Day Three of the Thunderstick Summit

Much like day two, day three of the Thunderstick Summit begins with a safety briefing and the day's expectations. Students grab their gear and head towards their respective ranges.

Darryl Bolke - Low Speed Movement

On this second offering of Darryl's Low Speed Movement course we see some familiar faces, along with a group of new shooters getting the block for the first time. Before going hot, Darryl reminds everyone to keep their wits about them, as fatigue is beginning to set in after multiple long training days. Heavy guns with not-insignificant recoil add to this, with us taking more frequent breaks to help offset any potential issues.

Vang Comp Thunderstick Summit
Me creeping up behind Greg

During this block we see one student get a small injury while loading their gun, requiring a simple Band-Aid to fix things up. Shortly thereafter I pull one shooter off the range for a break after a tripping during movement and nearly falling. After this we move to the shade for rest, water, and a small bit of lecture before the next block.

Rob and Matt Haught, and Greg Ellifritz - Close Quarters Shotgun Live Fire Techniques

While Greg's previous close-quarters class focused on movement with the gun, this block is all about the actual shooting aspect. Greg begins by showing historical techniques, going back to WWII era movements such as the Underarm Assault position. Students get the opportunity to try these in live fire at various distances, seeing how effective (or not) these older methods are for themselves.

Vang Comp Thunderstick Summit
Matt Haught demonstrating his signature move

Rob and Matt Haught take the second half of the block. They teach their signature Short Stocking, or Short Sticking, technique. This involves pulling the gun up onto the shoulder, thereby shortening the overall length of the gun, allowing for easier use in close quarters. Most students are unfamiliar with the technique, and we begin working it dry to get the manipulations down. Live fire follows this, and after a few adjustments, most students are working it with ease.

My role is assisting a less experienced student, ensuring they get techniques locked down to avoid injury. Keeping the gun topped off is also a focus, occasionally holding it while they retreive more ammunition.

Afternoon of Day Three of the Thunderstick Summit

We begin the afternoon with BBQ provided by the Vang Comp staff. From here, students are able to move to one of two ranges. On Range One we have the Haught's offering their Shotgun Skills Gauge, with challenge coins on the line. I help to set and reset targets, along with ensuring shooters are properly staged. Adam Roth, of Aridus Industries, earns his second coin, this one with a pump-action, during this time. I fire my first rounds of the weekend during my attempt, which is an utter failure for a multitude of reasons.

On Range Two we have industry representatives offering demos for students to try. Vang Comp has several guns on display, with Kick-eez recoil pads, and Chisel Manufacturing tricking out a few guns for testing as well. Near the lunch area Woox sets up a hatchet throwing booth for people to test their skills outside of the gauge as well.

Vang Comp Thunderstick Summit
Students observing the squire equipping the lord

After this we reconvene for a Q&A panel from the instructors. Questions range from ammunition selection, modifications to shotguns, slug use, and more. Feedback is solicited, thanks are given, and then students begin to make their way home. Myself and the Vang Comp crew stick around until 6:30PM cleaning up the range, ensuring things are better than we found them, and nothing critical is left behind. They account for loaner guns, close out business with instructors, then head to their shop to unload as I head home.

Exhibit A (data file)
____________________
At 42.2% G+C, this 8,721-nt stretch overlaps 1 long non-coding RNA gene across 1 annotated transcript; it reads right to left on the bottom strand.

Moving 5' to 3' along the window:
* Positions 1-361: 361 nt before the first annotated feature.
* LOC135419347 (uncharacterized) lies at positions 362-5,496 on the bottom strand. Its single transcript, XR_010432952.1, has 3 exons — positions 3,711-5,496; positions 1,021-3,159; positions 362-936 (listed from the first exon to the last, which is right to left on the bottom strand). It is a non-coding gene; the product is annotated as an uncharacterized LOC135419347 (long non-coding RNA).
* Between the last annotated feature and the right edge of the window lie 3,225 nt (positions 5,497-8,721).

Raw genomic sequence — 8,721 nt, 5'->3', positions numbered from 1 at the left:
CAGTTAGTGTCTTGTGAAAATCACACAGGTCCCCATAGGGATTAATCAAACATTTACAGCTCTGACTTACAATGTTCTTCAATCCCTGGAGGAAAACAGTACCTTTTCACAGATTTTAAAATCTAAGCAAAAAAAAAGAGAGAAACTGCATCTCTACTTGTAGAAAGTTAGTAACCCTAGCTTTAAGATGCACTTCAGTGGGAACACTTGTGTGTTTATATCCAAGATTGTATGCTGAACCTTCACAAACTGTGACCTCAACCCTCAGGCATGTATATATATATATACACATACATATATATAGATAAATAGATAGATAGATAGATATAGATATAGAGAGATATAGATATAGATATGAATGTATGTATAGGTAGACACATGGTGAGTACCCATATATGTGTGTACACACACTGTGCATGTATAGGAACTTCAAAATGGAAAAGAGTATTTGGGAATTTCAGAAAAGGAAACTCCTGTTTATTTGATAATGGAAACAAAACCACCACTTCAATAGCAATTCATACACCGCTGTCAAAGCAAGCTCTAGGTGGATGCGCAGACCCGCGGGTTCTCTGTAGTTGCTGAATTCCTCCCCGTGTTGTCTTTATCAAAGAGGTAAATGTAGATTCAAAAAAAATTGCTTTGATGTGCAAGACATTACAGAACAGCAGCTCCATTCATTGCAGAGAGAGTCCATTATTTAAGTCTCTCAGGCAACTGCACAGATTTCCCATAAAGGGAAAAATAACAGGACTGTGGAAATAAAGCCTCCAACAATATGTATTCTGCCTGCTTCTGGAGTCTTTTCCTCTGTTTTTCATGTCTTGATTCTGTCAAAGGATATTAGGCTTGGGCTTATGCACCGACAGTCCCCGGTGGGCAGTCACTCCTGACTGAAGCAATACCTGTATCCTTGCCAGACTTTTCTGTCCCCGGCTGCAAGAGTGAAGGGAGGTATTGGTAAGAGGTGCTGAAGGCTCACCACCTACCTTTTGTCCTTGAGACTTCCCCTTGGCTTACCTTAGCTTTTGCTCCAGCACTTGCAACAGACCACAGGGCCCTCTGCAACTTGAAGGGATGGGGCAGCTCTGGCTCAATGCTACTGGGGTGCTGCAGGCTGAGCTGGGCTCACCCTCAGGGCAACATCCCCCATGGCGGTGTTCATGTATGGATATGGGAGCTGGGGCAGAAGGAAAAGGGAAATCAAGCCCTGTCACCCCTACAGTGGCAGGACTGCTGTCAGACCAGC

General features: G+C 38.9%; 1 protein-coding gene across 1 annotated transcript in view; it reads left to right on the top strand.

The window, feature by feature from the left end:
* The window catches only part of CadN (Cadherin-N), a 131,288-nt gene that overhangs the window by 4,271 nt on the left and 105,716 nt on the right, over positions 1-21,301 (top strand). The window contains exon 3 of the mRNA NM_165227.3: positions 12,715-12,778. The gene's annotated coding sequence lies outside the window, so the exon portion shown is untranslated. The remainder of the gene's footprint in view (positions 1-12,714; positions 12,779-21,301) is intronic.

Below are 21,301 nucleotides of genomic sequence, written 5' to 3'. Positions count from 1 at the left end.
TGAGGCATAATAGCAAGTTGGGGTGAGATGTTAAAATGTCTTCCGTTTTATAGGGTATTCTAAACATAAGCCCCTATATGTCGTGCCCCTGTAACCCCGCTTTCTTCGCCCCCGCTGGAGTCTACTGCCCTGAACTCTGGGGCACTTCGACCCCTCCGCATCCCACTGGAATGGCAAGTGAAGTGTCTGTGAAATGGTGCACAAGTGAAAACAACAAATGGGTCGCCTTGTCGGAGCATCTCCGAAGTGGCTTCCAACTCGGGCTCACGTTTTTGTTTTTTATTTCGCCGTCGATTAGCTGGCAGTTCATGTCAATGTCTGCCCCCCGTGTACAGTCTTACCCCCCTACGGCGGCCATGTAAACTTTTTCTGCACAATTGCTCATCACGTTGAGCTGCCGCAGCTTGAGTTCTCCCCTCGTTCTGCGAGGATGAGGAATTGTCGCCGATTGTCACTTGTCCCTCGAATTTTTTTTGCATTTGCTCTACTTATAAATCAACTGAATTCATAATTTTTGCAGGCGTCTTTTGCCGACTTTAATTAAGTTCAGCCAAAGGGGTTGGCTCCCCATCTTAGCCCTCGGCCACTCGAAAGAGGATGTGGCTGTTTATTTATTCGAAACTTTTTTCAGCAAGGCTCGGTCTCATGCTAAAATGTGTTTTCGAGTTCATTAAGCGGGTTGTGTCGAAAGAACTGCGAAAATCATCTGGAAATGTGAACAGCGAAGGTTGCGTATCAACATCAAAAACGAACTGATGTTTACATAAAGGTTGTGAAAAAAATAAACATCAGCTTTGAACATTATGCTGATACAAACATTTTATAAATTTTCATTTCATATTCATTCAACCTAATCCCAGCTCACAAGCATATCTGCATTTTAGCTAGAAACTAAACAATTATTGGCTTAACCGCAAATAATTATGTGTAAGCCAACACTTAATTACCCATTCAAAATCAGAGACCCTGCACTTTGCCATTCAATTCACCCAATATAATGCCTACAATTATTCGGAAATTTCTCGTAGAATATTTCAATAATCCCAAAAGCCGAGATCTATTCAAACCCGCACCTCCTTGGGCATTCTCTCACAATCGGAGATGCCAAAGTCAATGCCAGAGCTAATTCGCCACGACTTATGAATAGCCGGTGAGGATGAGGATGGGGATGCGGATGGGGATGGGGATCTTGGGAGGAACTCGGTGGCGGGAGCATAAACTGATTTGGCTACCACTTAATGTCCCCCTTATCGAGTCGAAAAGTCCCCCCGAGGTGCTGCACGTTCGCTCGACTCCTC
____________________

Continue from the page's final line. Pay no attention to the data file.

Things I Didn't Cover

As I said previously, there was a lot going on during the Thunderstick Summit that I didn't get to witness. Some of these include less lethal ammunition taught by Mark Fricke, a more dynamic movement course taught by Steve Fisher, and more. Promotional videos are filmed on breaks with the instructors, as are interviews.

I found myself zipping around keeping targets refreshed, repairing falling targets, setting up blown over stands, answering questions, and more. There's a lot that goes into an event like this, and I can only begin to cover everything that happened over the weekend.

Final Thoughts on the Thunderstick Summit 2023

My experience with the Thunderstick Summit was a relatively unique one for sure. It was an incredible opportunity to work on the other side of the firing line, and I'm thankful to the instructors and the Vang Comp staff for having me. Even though I wasn't there as a student, I still learned tons, and had fun despite the hard work. Cody and his staff did a fantastic job organizing the event, with things running smoothly across all three days.

Students grew significantly over the course of the weekend, with everyone leaving far more confidently than they arrived. The material taught is fantastic, and there were several blocks I wish I could have seen. I definitely plan on making my way back to the Thunderstick Summit in the future. If you are a dedicated shotgunner, or just have a burgeoning interest, I highly suggest you sign up yourself.

You can find Vang Comp and the Thunderstick Summit >>HERE<<

Below is where you can find the instructors to get training outside of the Thunderstick Summit:

Sentinel Concepts

Cougar Mountain Solutions

Symtac Consulting

Hardwired Tactical

Active Response Training

American Firearms Training and Tactics

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About Daniel Reedy 379 Articles
Daniel holds instructor certifications from Rangemaster, Agile Training & Consulting, and the NRA. He has received training from Craig Douglas, Tom Givens, and Steve Fisher among others. He also has experience competing in USPSA, CAS, 3 Gun, and Steel Challenge. In his free time Daniel enjoys petting puppies and reading the Constitution. His work is also published by AmmoLand, Recoil Concealment, and Air Force Times. Daniel has also written and edited for The Kommando Blog.